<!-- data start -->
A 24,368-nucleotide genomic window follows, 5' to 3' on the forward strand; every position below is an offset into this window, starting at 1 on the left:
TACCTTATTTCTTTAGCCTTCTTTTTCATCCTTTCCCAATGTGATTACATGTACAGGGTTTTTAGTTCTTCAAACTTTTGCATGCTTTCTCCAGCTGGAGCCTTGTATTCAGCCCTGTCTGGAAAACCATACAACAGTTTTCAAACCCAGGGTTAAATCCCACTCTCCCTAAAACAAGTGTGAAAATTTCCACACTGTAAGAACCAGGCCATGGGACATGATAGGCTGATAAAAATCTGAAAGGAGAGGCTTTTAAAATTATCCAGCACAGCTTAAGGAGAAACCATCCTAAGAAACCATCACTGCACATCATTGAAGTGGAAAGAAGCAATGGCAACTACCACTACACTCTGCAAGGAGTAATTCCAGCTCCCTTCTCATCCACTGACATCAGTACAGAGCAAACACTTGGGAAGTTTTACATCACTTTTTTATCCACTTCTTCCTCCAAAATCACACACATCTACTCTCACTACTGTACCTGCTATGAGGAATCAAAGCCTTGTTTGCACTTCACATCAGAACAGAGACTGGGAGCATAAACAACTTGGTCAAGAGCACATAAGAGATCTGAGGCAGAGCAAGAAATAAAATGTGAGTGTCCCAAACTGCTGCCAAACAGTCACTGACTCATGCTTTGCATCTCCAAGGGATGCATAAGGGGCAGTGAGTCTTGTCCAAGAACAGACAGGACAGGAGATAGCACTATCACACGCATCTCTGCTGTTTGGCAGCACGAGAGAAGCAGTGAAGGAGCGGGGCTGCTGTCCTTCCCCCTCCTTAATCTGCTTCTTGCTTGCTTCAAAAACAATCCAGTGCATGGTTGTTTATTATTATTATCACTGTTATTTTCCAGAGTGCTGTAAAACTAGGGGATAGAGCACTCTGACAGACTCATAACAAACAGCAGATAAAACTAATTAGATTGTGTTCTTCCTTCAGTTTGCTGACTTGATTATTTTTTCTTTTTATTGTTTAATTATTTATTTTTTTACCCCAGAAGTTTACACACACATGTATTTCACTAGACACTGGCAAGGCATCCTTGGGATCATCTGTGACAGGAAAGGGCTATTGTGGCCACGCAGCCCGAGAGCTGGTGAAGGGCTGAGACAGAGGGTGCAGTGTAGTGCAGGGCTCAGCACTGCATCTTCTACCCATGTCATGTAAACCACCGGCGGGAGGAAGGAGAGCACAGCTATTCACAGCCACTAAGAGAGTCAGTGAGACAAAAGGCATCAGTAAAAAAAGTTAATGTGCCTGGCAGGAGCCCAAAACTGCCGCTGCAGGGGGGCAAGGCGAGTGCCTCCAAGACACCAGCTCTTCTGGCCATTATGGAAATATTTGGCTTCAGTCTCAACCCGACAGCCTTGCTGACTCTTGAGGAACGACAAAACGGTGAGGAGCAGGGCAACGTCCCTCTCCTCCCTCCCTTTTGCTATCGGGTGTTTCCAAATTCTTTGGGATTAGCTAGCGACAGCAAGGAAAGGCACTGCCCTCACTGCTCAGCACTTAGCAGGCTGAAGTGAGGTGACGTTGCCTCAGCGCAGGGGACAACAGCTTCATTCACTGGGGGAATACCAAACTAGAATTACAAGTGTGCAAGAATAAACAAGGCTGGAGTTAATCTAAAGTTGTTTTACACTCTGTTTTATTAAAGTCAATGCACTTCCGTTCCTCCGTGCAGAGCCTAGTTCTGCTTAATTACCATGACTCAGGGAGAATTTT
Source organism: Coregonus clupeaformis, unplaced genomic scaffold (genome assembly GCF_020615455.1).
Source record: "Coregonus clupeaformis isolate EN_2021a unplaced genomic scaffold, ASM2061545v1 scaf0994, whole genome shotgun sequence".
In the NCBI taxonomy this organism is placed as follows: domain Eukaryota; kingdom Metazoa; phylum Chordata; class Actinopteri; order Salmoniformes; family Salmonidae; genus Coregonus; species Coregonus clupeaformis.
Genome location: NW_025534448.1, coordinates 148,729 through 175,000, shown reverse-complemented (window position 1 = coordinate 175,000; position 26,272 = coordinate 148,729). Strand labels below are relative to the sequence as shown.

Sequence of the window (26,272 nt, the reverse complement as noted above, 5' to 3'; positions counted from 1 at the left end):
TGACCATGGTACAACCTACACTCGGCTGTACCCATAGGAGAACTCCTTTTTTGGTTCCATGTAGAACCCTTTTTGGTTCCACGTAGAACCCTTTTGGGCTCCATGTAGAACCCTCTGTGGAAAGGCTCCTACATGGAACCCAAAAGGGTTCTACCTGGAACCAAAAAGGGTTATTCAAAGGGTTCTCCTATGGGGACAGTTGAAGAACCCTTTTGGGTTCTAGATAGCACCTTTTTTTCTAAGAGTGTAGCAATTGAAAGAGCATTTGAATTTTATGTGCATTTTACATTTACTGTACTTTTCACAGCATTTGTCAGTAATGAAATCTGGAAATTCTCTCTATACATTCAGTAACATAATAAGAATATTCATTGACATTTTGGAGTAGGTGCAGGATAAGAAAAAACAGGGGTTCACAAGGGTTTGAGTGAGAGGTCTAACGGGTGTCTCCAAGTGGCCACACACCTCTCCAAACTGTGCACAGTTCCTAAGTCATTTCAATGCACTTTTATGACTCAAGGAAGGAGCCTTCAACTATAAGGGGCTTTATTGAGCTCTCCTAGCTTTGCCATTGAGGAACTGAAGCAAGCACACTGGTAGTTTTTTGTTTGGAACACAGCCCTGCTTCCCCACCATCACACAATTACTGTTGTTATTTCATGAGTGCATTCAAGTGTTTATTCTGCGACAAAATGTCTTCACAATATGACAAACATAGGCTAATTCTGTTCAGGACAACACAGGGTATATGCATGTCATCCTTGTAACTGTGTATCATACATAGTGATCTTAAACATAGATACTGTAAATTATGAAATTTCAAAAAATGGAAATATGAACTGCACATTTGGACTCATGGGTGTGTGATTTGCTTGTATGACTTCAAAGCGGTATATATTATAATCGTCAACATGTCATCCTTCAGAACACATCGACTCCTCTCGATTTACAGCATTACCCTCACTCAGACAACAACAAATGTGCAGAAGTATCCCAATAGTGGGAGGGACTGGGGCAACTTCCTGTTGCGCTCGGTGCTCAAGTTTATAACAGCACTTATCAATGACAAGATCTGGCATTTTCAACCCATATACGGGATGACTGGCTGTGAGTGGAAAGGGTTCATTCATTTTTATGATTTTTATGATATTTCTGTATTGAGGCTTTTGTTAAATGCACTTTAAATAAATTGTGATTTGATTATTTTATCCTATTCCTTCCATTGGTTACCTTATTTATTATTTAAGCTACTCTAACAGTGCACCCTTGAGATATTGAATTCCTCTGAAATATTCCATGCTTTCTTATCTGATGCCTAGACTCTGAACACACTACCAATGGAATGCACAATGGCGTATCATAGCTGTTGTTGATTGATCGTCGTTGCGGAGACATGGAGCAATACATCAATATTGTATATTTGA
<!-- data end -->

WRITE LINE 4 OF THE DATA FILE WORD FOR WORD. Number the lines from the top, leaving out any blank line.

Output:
Source record: "Coregonus clupeaformis isolate EN_2021a unplaced genomic scaffold, ASM2061545v1 scaf0994, whole genome shotgun sequence".